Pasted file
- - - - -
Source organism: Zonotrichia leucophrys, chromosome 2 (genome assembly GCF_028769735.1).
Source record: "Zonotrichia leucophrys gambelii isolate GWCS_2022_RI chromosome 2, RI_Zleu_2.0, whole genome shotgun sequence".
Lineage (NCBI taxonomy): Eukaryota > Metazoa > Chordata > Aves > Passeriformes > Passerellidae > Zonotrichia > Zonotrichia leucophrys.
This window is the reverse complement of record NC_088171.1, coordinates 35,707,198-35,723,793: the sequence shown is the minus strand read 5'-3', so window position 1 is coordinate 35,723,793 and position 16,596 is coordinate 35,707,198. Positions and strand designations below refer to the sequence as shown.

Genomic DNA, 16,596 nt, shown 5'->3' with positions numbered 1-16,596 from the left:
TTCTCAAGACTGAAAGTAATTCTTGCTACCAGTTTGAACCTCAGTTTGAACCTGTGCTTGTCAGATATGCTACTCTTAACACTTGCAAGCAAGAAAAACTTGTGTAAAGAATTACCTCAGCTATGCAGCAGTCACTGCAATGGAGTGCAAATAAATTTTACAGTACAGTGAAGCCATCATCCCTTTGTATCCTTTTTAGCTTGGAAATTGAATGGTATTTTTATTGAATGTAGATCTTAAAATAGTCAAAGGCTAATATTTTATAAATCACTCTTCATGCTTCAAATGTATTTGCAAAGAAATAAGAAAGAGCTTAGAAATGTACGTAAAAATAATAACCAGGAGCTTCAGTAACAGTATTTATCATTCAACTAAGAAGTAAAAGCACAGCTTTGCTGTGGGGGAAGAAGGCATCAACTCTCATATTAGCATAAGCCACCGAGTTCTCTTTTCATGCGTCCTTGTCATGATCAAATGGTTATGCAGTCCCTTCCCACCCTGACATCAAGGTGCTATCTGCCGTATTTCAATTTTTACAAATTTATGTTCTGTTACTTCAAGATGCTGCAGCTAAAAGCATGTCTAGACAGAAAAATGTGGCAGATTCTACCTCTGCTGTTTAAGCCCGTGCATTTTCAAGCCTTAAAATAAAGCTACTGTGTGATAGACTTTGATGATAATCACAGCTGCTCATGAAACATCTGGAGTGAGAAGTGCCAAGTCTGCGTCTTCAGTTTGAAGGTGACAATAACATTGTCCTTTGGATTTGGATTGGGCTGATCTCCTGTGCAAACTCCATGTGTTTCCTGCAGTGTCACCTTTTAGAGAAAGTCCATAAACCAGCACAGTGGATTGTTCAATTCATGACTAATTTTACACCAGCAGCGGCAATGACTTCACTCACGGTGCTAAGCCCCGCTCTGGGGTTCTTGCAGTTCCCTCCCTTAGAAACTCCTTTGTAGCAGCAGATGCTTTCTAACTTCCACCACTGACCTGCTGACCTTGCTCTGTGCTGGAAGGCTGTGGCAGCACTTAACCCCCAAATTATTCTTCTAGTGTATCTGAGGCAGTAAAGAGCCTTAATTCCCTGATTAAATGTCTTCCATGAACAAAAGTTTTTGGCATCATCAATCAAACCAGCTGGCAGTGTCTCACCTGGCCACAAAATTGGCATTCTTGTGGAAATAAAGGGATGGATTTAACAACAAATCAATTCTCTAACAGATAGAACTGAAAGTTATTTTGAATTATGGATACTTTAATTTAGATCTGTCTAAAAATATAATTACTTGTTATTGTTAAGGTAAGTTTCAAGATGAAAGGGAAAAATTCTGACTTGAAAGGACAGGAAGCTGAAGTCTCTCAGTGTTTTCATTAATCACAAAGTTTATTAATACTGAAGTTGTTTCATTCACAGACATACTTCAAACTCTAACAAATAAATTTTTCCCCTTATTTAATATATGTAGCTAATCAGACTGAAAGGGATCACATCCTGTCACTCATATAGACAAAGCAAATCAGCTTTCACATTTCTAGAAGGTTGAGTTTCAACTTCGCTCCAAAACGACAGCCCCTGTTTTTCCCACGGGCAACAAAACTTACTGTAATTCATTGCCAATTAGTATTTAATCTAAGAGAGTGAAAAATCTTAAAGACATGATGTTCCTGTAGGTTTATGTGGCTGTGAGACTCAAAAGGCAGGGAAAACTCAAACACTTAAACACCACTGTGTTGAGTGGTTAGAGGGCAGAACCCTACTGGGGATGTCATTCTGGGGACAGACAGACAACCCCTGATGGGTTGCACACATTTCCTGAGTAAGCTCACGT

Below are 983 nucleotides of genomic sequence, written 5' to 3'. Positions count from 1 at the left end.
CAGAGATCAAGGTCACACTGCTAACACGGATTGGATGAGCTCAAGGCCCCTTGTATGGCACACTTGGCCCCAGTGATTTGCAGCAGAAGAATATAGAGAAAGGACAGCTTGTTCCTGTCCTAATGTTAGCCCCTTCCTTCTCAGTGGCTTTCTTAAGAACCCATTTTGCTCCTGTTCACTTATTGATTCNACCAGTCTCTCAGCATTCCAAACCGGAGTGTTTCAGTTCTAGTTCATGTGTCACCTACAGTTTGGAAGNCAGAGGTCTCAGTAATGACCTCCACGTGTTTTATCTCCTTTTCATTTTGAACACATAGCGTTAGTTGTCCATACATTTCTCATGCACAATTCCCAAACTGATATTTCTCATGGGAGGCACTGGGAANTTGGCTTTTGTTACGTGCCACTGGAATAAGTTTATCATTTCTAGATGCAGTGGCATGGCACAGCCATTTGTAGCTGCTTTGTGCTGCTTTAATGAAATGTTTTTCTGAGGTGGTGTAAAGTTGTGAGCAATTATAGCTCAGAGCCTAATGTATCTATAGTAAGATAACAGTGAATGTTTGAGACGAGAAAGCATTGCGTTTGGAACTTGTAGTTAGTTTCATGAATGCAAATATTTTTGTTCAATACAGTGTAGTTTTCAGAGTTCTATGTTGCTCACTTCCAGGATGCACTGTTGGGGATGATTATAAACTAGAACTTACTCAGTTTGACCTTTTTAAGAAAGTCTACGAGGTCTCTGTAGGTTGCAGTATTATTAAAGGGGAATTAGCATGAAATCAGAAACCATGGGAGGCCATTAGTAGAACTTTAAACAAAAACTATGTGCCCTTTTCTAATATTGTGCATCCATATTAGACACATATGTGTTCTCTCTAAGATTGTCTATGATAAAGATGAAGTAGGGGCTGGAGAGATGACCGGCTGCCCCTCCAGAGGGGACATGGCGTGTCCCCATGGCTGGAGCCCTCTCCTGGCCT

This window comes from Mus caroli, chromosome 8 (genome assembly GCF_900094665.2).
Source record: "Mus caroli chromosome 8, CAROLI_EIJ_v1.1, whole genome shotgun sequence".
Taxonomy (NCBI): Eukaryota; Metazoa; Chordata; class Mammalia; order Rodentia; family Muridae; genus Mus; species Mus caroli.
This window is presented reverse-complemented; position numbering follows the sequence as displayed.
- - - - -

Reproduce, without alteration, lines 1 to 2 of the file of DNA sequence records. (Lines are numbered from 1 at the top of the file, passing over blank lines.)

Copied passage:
Source organism: Zonotrichia leucophrys, chromosome 2 (genome assembly GCF_028769735.1).
Source record: "Zonotrichia leucophrys gambelii isolate GWCS_2022_RI chromosome 2, RI_Zleu_2.0, whole genome shotgun sequence".